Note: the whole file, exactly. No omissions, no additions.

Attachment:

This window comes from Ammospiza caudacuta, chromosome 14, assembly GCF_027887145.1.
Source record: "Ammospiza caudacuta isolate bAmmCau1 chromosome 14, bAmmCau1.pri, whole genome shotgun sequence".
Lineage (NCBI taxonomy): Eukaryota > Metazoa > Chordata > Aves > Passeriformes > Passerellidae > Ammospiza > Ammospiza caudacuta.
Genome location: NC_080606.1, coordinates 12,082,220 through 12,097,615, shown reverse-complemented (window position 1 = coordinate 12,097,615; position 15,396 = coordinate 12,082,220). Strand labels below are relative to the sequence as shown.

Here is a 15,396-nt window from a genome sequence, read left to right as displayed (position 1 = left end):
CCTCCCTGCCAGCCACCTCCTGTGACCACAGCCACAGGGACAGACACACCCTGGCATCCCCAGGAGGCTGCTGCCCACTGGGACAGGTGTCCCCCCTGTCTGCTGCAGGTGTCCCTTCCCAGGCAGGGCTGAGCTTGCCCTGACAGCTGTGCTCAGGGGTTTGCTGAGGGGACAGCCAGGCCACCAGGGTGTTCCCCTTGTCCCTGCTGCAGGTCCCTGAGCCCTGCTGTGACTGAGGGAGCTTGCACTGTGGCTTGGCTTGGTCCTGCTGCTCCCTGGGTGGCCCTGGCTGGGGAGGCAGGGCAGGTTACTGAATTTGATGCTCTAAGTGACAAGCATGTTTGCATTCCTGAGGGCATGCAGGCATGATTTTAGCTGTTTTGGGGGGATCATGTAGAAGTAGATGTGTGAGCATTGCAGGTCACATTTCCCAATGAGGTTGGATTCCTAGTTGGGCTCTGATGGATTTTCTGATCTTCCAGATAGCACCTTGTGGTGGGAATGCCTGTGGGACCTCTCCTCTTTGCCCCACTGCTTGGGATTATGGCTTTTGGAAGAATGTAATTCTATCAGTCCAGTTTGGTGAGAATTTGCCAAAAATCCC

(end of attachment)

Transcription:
This window comes from Ammospiza caudacuta, chromosome 14, assembly GCF_027887145.1.
Source record: "Ammospiza caudacuta isolate bAmmCau1 chromosome 14, bAmmCau1.pri, whole genome shotgun sequence".
Lineage (NCBI taxonomy): Eukaryota > Metazoa > Chordata > Aves > Passeriformes > Passerellidae > Ammospiza > Ammospiza caudacuta.
Genome location: NC_080606.1, coordinates 12,082,220 through 12,097,615, shown reverse-complemented (window position 1 = coordinate 12,097,615; position 15,396 = coordinate 12,082,220). Strand labels below are relative to the sequence as shown.

Here is a 15,396-nt window from a genome sequence, read left to right as displayed (position 1 = left end):
CCTCCCTGCCAGCCACCTCCTGTGACCACAGCCACAGGGACAGACACACCCTGGCATCCCCAGGAGGCTGCTGCCCACTGGGACAGGTGTCCCCCCTGTCTGCTGCAGGTGTCCCTTCCCAGGCAGGGCTGAGCTTGCCCTGACAGCTGTGCTCAGGGGTTTGCTGAGGGGACAGCCAGGCCACCAGGGTGTTCCCCTTGTCCCTGCTGCAGGTCCCTGAGCCCTGCTGTGACTGAGGGAGCTTGCACTGTGGCTTGGCTTGGTCCTGCTGCTCCCTGGGTGGCCCTGGCTGGGGAGGCAGGGCAGGTTACTGAATTTGATGCTCTAAGTGACAAGCATGTTTGCATTCCTGAGGGCATGCAGGCATGATTTTAGCTGTTTTGGGGGGATCATGTAGAAGTAGATGTGTGAGCATTGCAGGTCACATTTCCCAATGAGGTTGGATTCCTAGTTGGGCTCTGATGGATTTTCTGATCTTCCAGATAGCACCTTGTGGTGGGAATGCCTGTGGGACCTCTCCTCTTTGCCCCACTGCTTGGGATTATGGCTTTTGGAAGAATGTAATTCTATCAGTCCAGTTTGGTGAGAATTTGCCAAAAATCCC